Feeling tired, loosing hair, bring fog, brittle nails, constipated, periods heavy and cholesterol rising? Perhaps your thyroid is to blame.
What does thyroid hormone do?
Thyroid hormone keeps:
- our metabolism humming
- hair and skin smooth and silky
- muscles and tendons well lubricated
- mood bright
- digestion moving along
- brain firing on al cylinders
- LDL cholesterol at healthy levels
How do you measure thyroid function?
General practitioners assess Thyroid Stimulating Hormone (TSH), and if it is out of range, T4 and T3 is measured. Sometimes an ultrasound is done to visualize the size and health of the gland, to assess nodules or help diagnose thyroid cancer. Naturopathic doctors, functional medicine doctors and endocrinologists will be more likely the ones to run a full thyroid panel (freeT4, freeT3, TSH, TPO, Anti-Thyroglobulin and reverse T3).
How does the body naturally balance thyroid hormone?
T3 is the active hormone in the body and is made from T4. Although the T4 is made in the thyroid, conversion to T3 happens mostly in the liver and the gastrointestinal tract. A normal functioning thyroid gland works with the hypothalamus in the brain using a negative feedback system to indicate when there is enough active thyroid hormone in the system.
How does the medical doctor balance thyroid?
Traditionally synthroid or levothyroxine is prescribed to treat inadequate levels of thyroid hormone and treatment is geared to reach a desired TSH level. Direct T3 therapy (Cytomel) is rarely prescribed due to lack of research and clinical experience. Typically the family doctor will treat to normalize the TSH, but recent research, and numerous patient complaints may indicate that this is not enough.
More research is required to support T4 and T3 combination therapy, whether it is levothyroxine plus cytomel or natural desiccated thyroid, alone or in combination.
Research finds TSH monitoring is not enough to determine adequate thyroid functioning and some medical doctors agree a 4:1 ratio of T4:T3 predicts patient satisfaction and better health.
What does the naturopathic doctor do to balance the thyroid?
Naturopathic doctors seek to support the thyroid in making T4 and the body’s ability to convert the T4 to the active form of thyroid known as T3. A naturopathic doctor offers support to people on pharmaceuticals like synthroid or levothyroxine, and is also able to additionally or solely prescribe advice for nutraceutical support and natural desiccated thyroid.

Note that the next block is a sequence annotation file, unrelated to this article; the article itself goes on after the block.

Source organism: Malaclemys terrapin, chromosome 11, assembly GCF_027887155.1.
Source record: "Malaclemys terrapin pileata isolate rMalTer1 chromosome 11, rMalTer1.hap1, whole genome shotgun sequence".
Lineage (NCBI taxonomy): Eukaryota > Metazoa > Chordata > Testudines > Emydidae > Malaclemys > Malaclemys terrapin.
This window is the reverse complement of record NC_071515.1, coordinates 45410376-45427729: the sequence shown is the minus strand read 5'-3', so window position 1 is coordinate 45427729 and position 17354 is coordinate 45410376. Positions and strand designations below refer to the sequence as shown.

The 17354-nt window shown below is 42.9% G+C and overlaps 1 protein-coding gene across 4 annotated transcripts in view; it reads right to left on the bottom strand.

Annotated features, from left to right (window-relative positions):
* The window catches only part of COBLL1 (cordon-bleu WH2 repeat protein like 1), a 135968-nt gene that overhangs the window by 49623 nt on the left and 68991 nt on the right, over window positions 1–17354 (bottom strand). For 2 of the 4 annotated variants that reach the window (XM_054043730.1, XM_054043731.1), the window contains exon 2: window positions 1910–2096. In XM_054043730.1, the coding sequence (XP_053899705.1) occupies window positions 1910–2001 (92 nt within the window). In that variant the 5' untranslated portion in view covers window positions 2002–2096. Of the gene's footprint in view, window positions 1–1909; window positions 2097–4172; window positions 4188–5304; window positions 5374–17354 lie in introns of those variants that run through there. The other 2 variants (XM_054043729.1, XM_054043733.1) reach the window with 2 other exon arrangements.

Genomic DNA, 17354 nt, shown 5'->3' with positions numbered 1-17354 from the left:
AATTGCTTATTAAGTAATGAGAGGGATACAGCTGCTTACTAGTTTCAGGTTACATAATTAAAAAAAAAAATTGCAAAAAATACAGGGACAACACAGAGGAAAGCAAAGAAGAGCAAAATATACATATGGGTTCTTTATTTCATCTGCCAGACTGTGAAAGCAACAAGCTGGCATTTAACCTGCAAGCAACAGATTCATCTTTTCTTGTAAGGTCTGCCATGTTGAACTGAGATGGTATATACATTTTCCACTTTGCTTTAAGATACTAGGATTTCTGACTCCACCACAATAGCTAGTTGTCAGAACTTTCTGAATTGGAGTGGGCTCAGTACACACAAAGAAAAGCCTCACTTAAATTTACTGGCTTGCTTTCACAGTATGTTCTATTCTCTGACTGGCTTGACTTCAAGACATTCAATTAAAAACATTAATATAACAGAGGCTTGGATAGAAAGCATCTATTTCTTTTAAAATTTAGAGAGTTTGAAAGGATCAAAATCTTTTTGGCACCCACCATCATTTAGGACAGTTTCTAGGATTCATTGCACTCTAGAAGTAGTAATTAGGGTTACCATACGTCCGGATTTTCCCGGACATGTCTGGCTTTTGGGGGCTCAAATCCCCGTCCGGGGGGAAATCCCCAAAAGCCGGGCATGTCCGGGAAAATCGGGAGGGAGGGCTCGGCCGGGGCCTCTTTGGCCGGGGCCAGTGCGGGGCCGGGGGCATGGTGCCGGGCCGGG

A naturopathic doctor will:
- look at the full thyroid panel
- adrenal health
- cholesterol panel
- sex hormone health
- the function of the liver
- health of gastrointestinal tract,
- nutrient balance of things like selenium, zinc, iron and iodine
How is cholesterol linked to thyroid function?
T3 levels are also inversely linked to LDL Cholesterol. When thyroid levels are low, LDL cellular reception is reduced, leaving more LDL in the blood stream. Emerging research finds treatment with T4 alone (synthroid, levothyroxine) does not always correct the high levels of cholesterol induced by poor thyroid function. Rising levels of LDL cholesterol in peri-menopausal women with symptoms of fatigue should trigger an investigation into the balance of T4 and T3, not just TSH.
What drives T3 levels down?
- Body shuttles T3 to reverse T3 in times of starvation and stress
- Poor feedback function in the hypothalamus
- High levels of natural and environmental estrogens
- Epstein Barr Virus
T3 levels are increasingly challenged as xenoestrogens (environmental contaminants) rise in developed countries. Peri-menopausal women also experience challenges. This is because estrogen (unopposed by progesterone as ovulation slows down), or estrogen mimickers like xenoestrogens (from plastics, pesticides and insecticides) have the ability to bind up Thyroid Binding Globulin and somehow affect the T4 to T3 conversion ratio. Some research points to Epstein Barr Virus impacting the genome and ultimately the function of the thyroid.
For more help optimizing your thyroid function, book an appointment with Dr. Laura M. Brown, ND.